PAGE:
Brusasco V, Crapo R, Viegi G. ATS/ERS Task Force: Standardisation of lung function testing. Interpretive strategies for lung function tests. Eur Respir J 2005; 26: 948-968.

Hansen JE, Sun XG, Adame D, Wasserman K. Argument for changing criteria for bronchodilator responsiveness. Respiratory Med 2008; 102: 1777-1783.

Hansen JE, Porszasz J. Counterpoint: Is an increase in FEV1 and/or FVC ≥ 12% of control and ≥ 200 ml the best way to assess positive bronchodilator response? No. Chest 2014; 146(3): 538-541.

Pellegrino R, Brusasco V. Point: Is an increase in FEV1 and/or FVC ≥ 12% of control and ≥ 200 ml the best way to assess positive bronchodilator response? Yes. Chest 2014; 146(3): 536-537.

Ward H, Cooper BG, Miller MR. Improved criterion for assessing lung function reversibility. Chest 2015; 148(4): 877-886.

Creative Commons License
PFT Blog by Richard Johnston is licensed under a Creative Commons Attribution-NonCommercial 4.0 International License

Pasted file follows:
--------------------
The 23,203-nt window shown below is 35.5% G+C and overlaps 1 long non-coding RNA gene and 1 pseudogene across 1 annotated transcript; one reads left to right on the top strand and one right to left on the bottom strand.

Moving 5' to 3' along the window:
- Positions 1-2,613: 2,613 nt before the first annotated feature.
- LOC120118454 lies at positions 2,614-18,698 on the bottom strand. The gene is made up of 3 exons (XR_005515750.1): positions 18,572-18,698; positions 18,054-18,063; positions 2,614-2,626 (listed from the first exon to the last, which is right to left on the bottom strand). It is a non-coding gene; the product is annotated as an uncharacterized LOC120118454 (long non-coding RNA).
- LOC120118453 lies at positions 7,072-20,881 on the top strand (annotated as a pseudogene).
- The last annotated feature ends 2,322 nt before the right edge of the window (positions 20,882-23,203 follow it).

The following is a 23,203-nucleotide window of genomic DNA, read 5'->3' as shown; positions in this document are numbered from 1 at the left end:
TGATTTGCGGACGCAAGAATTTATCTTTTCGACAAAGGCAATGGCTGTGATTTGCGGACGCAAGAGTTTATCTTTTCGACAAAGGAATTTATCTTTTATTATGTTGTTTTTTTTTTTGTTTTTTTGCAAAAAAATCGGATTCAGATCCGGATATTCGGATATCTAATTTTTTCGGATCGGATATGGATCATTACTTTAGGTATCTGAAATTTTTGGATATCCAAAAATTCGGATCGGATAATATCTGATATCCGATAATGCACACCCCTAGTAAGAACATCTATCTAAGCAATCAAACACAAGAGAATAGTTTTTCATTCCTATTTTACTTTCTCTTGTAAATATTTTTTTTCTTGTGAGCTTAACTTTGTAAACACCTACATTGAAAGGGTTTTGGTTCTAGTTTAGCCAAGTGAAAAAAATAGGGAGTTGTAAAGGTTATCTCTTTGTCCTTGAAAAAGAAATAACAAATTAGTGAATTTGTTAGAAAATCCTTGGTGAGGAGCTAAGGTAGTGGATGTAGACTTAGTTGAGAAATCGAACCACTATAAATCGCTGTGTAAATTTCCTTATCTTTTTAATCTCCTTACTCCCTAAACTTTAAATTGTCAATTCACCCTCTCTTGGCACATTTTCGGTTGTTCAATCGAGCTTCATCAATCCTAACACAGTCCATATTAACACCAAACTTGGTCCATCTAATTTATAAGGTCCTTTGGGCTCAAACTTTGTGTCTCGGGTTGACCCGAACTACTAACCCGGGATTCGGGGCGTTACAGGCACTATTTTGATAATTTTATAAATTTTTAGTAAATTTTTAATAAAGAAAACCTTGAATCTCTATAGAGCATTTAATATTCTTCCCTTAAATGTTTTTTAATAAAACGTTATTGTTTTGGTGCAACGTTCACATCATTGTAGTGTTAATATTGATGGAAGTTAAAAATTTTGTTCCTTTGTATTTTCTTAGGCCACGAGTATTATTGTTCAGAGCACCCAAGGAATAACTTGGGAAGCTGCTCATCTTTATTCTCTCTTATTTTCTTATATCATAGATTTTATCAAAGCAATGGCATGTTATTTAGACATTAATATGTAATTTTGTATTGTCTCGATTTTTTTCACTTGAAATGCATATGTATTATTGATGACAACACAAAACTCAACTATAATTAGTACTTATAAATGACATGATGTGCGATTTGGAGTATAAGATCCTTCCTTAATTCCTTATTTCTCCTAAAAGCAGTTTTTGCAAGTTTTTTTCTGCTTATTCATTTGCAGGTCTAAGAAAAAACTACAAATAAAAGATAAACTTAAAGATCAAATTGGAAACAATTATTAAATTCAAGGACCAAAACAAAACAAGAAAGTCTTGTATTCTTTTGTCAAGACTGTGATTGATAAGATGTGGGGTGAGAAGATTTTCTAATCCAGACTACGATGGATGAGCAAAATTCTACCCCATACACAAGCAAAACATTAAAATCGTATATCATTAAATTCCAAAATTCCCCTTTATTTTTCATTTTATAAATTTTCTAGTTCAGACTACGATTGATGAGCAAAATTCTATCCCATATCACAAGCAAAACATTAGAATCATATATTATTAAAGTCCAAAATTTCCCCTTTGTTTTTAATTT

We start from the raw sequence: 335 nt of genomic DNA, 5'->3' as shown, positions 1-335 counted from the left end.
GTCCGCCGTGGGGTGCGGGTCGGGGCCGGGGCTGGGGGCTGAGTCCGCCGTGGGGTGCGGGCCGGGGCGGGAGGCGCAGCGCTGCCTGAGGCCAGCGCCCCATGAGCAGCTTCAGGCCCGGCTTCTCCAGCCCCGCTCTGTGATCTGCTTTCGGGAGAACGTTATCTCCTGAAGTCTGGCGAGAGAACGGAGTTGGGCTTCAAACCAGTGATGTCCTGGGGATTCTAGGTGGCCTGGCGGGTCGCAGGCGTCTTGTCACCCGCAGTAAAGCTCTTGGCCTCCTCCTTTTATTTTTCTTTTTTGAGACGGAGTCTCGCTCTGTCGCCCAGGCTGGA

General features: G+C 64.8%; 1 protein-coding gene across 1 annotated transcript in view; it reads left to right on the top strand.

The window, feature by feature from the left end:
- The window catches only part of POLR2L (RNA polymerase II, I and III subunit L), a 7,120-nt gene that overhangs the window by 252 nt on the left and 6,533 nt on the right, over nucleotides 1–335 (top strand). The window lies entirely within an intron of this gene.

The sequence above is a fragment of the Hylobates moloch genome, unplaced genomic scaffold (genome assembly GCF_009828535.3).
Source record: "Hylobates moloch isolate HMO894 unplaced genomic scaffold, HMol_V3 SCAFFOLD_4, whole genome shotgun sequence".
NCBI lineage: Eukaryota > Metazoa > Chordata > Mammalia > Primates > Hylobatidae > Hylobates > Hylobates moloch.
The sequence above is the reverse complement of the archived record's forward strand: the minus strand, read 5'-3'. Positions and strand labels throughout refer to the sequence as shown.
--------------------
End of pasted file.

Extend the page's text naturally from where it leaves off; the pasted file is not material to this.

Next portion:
2 thoughts on “The 8 Percent Solution

  1. I would think that, even if the standard for reversibility isn’t changed to 8%, “borderline cases” of reaching predicted FEV1 should be considered as significant.

    In other words, if a patient tests at 77% FEV1 value, and post-bronchodilator shows a 9% increase, effectively putting that patient into normal range, post-bronchodilator, it’s significant in and of itself.

    Currently, with any post-bronchodilator value that is under 12%, the fact that the patient rose to normal FEV1 level, is basically ignored in terms of reversibility.

    If the change in FEV1 value rises from abnormal to normal due to a bronchodilator inhalation, that seems significant, especially if asthma is ruled out.

    • Ed –

      I agree to some extent, I’d point that you can have a “normal” FEV1 and still have airway obstruction and this is because the FEV1/FVC ratio is largely what is used for this determination not just FEV1.

      – Richard

Leave a Reply

Your email address will not be published. Required fields are marked *